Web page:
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Doug Feith Begins to Mount His Defense
Pathologically Cherrypicks DoD Inspector General's Report to Make His Case
Douglas J. Feith, February 2005
Douglas J. Feith, February 2005

Douglas Feith, the much-maligned former Under Secretary of Defense for Policy, launched a new website today in order to defend himself against the criticism resulting from the DoD Inspector General's report released a few weeks ago.

The report concluded that an October 2002 assessment, produced by Feith's unit, asserting there to be a "mature, symbiotic relationship" between al Qaeda and Saddam was based on "reporting of dubious quality or reliability."

In Feith's opening statement on his new website, he commits the same error in judgment that his Office of Special Plans has been so often accused: cherrypicking.

The IG later admitted never having determined if the pre-war criticism of the CIA was actually correct. He called it "inappropriate" whether or not it was right, simply because it deviated from the "consensus of the intelligence community."

Feith is trying to support the overall thesis that, "This IG report controversy is, in essence, a debate over whether the CIA should be protected against criticism by policy officials."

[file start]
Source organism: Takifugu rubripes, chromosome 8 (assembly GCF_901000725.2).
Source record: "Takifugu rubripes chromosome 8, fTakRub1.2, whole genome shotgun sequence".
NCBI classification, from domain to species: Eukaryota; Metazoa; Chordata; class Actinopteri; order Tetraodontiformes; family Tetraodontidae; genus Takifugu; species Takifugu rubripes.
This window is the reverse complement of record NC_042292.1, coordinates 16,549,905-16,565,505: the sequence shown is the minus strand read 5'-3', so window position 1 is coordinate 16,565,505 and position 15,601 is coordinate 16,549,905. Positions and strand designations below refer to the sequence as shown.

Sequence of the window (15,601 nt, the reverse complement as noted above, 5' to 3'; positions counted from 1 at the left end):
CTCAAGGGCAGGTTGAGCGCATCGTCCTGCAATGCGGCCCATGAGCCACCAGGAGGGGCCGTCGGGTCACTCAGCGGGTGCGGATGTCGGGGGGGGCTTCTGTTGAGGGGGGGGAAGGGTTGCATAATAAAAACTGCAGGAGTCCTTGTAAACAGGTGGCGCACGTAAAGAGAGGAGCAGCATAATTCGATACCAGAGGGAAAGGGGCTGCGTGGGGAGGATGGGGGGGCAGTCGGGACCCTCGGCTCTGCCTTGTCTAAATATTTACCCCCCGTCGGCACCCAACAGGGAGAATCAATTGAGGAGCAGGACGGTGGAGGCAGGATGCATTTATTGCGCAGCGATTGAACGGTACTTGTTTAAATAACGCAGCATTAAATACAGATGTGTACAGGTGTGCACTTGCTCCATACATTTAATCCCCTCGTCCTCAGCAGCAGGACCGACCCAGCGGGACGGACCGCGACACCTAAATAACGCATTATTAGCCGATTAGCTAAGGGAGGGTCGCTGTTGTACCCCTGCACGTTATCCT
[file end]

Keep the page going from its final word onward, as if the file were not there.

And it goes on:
Feith pretends that the IG report didn't say there was anything wrong with his unit's reporting, but only a problem in that it went against the conventional wisdom. He warns that:

"The CIA has made important errors over the years - think of the Iraqi WMD assessments. To guard against such errors, policy officials should be praised, not slapped, for challenging CIA products."

Feith made a greivous error in propagating the belief that a cooperative relationship existed between Saddam Hussein and al Qaeda, but he can't seem to admit it. He reacts like a child, who when scolded responds with a "but my brother did something worse" revelation for the angry parent.

Essentially, Feith ignores the IG ever wrote that OSP assessments were based on "reporting of dubious quality or reliability," so he can shift the focus away from his own mistakes and/or misdeeds and towards a more comfortable topic: the need to reform the CIA.

For further reading, I recently posted a piece about former CIA offical Michael Scheuer's opinion on the Feith assessments, the insider view from Karen Kwiatkowski, a retired former USAF colonel and former member of the Pentagon unit, and current under secretary of defense for policy Eric Edelman's assessment of the IG report.


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